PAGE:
One of the best things about cities is the bistro. That small bistro, squeezed between a shoes shop and a travel agent, loudly featuring a lunch menu for 9Euros. Last week, we had lunch in one such bistro in a fairly touristic area of Barcelona, right by Placa d'Espanya. I do not speak Spanish (at least not enough to understand the various types of food available), so I asked for an English-language menu. "No Ingles aqui!", the waiter shouted harshly and left the table. Shocked more with the body-language than the actual statement, we started talking. But we didn't speak English among ourselves, and as soon as the waiter in question noticed that, he came back with a big polite smile on his face and handed us the English-language menu.
There's something so 19th century about this... The debate on English as an imperialistic language aside, I kept on wondering just what makes us turn language into a political issue in everyday life encounters. I know we cannot fully divorce this from the power context, but I've always wondered about the irony of trying so hard to create and distinguish languages from each other instead of rejoicing the benefit of being able to communicate. When I was young, I couldn't possibly understand why Serbs and Croats would insist on building two separate languages - Serb and Croat, out of the Serbian-Croat linguistic field. I remember the mix of envy and amazement I felt when my Armenian friend started negotiating the price with the Bulgarian merchant in Plovidv. I couldn't do that; but here were people who shared one or two words or sentences, who were communicating.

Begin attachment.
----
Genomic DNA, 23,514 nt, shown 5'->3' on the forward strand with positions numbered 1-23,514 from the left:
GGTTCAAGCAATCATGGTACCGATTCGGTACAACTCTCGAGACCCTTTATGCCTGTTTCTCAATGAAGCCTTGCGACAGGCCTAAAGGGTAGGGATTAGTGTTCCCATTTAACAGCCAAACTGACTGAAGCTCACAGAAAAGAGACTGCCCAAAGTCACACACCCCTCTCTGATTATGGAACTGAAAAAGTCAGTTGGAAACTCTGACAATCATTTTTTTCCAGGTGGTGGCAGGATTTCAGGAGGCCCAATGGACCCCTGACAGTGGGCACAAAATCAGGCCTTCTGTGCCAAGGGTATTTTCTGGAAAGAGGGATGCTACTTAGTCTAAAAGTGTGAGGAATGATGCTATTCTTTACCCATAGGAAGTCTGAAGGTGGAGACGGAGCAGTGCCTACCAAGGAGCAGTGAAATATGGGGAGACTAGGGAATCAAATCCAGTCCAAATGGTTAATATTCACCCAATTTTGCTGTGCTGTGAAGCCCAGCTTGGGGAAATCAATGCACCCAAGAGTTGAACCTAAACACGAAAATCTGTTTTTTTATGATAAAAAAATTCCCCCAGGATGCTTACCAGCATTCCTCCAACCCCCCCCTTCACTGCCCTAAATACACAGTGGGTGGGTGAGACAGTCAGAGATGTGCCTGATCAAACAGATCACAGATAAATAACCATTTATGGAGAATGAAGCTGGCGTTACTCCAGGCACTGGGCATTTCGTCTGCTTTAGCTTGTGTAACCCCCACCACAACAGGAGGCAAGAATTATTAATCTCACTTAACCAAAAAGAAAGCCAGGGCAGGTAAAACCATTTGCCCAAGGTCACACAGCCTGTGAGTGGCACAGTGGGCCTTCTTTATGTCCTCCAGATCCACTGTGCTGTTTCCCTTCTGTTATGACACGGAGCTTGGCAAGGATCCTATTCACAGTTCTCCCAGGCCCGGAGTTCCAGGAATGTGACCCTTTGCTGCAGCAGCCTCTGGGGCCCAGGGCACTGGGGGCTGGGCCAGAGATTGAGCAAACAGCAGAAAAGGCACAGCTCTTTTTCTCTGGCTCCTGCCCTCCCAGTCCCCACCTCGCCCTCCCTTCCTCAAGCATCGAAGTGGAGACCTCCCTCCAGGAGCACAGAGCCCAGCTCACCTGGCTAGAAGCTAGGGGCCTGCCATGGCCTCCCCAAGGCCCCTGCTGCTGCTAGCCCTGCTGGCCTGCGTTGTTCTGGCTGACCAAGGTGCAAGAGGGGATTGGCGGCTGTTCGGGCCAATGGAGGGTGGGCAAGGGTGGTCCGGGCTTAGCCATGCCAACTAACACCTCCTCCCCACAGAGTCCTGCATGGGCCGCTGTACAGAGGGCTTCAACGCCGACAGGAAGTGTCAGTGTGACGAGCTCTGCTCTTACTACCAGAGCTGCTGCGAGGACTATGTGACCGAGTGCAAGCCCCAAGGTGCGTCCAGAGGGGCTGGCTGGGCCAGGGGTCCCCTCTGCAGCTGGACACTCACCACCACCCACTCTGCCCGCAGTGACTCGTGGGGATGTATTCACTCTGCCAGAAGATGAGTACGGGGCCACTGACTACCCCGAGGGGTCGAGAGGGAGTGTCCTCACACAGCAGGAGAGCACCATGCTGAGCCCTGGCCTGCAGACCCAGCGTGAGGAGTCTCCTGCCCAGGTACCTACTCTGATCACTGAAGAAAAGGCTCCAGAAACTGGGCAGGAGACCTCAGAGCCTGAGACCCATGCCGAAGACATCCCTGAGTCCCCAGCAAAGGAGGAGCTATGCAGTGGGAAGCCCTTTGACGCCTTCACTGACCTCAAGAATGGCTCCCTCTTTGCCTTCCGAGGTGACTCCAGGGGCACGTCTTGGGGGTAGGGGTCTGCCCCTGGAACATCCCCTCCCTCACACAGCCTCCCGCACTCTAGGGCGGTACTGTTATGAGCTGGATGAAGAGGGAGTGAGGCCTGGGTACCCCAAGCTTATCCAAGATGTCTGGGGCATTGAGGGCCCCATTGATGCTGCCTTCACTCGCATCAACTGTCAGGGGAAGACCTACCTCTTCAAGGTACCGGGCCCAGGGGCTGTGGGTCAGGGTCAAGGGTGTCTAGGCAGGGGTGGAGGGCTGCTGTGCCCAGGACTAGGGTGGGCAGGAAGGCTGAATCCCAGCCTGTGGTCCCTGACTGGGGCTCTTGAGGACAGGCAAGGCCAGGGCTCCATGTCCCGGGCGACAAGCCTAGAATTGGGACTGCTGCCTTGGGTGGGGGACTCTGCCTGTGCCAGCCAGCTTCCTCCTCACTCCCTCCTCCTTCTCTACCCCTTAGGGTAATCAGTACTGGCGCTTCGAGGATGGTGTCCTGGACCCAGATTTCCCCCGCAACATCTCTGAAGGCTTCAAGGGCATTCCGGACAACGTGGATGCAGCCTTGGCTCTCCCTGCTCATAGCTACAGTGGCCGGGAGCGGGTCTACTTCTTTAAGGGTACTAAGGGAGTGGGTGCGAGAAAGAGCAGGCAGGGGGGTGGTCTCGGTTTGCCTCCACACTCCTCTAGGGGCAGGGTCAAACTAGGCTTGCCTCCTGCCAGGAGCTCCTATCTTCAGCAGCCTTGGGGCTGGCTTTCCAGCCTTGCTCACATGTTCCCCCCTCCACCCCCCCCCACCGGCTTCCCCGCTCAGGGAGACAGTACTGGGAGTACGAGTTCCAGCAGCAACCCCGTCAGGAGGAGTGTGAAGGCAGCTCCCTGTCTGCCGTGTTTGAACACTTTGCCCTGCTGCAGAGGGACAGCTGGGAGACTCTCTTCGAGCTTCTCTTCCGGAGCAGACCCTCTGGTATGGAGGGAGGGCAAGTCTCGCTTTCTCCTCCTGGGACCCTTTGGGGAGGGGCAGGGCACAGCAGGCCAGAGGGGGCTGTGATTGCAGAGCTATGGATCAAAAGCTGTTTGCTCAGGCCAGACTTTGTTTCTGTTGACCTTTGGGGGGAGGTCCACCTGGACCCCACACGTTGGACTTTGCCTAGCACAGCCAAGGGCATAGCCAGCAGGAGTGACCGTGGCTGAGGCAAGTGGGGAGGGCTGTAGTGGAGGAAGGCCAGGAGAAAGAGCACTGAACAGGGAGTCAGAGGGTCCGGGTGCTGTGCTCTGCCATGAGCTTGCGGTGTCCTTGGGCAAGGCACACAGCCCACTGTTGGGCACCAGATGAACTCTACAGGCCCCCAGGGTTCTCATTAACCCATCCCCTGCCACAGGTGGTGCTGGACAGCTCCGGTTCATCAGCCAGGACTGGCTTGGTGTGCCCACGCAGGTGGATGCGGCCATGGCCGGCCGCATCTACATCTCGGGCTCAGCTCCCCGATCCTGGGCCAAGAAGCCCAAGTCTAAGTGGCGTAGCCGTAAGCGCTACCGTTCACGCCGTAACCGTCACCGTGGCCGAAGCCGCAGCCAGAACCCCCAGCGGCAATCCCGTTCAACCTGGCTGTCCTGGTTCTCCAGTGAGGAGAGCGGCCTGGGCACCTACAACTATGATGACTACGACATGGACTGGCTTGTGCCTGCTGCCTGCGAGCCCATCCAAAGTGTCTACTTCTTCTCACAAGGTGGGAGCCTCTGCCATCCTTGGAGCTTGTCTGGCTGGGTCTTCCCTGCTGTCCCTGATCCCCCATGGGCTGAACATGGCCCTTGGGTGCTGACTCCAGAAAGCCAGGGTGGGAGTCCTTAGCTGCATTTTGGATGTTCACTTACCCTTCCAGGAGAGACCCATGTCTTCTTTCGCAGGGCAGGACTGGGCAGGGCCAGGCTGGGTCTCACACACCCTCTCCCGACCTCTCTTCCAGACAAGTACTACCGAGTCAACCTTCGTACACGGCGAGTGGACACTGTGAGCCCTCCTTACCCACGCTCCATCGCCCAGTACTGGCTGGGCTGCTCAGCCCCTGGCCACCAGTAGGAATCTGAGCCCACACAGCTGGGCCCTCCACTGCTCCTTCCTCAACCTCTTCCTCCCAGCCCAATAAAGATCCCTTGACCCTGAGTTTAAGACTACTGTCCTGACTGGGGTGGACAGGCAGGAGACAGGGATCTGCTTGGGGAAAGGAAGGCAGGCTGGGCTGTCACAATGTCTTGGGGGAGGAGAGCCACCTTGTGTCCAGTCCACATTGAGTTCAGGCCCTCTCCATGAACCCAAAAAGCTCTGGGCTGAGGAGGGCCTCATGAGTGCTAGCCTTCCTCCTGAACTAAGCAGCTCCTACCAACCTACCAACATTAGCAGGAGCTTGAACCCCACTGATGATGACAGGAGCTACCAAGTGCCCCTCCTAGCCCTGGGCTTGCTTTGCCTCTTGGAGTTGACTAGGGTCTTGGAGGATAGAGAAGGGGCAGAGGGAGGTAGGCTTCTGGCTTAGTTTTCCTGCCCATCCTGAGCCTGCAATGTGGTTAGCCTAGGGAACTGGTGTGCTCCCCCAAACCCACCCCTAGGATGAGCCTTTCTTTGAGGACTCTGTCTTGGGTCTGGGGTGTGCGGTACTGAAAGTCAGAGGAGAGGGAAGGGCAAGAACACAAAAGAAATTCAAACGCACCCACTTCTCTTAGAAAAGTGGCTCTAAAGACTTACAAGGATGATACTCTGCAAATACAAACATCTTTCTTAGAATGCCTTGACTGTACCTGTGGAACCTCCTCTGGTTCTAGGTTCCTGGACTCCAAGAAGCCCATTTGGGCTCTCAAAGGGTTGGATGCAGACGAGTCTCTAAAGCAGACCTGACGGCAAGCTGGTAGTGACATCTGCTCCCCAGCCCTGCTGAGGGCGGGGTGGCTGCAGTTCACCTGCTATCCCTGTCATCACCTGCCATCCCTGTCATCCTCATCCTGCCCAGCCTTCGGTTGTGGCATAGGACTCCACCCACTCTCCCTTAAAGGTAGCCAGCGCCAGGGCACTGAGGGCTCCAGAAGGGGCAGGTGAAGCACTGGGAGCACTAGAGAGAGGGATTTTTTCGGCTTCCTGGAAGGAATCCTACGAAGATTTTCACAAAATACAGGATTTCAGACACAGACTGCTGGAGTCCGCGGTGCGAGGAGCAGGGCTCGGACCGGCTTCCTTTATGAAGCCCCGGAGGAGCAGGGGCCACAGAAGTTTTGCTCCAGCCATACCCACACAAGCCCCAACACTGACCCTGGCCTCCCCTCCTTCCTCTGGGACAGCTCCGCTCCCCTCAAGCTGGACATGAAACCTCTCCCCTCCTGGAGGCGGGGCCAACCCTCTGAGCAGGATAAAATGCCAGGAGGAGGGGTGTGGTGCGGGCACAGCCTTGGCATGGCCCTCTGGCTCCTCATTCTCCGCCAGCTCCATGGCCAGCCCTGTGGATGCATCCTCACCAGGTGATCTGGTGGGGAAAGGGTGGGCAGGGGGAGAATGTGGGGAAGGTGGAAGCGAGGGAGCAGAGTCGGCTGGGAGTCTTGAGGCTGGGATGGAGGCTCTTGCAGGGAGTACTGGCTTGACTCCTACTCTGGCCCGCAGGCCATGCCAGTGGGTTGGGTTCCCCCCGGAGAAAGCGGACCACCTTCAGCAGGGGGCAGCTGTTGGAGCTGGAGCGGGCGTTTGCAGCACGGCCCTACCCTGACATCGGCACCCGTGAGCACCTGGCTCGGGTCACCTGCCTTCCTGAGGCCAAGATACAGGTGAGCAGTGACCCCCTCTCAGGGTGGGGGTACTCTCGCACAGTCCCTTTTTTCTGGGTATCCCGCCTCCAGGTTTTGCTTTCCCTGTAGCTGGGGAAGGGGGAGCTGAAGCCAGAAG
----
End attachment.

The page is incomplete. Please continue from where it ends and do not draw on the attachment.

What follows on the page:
But in modern times, language is not about communication. It is about politics. Language authorizes speakers: to be listened to, to be respected, one has to talk in the right language. The clever politician talks in Catalan in Barcelona, in Spanish in Madrid and in English in London. We frown upon 'improper' uses of language. Just what the heck is 'whadda' or 'kinda'? We insist on the 'right' way of talking, on constructing grammatically correct sentences, and, occasionally, on avoiding the use of imported words. Au revoir email, bien venue courrier electronique. Language sets symbolic boundaries and symbolic borders. It differentiates between 'us' and 'them', between 'natives' and 'second-language' speakers. We are taught, from an early age, that our language defines us. That's where you can find the metaphysical connection to your soul: in the language which makes you more profound, more sensitive, more poetic or more rational (depending on the national rhetoric...). Romanian-born and raised writer Emil Cioran refused to speak and write in Romanian after he set his residence in Paris. Maybe he instinctively knew what Bourdieu had to say about language: that it not only confers symbolic power. It becomes the locus of such power, and thus a political issue.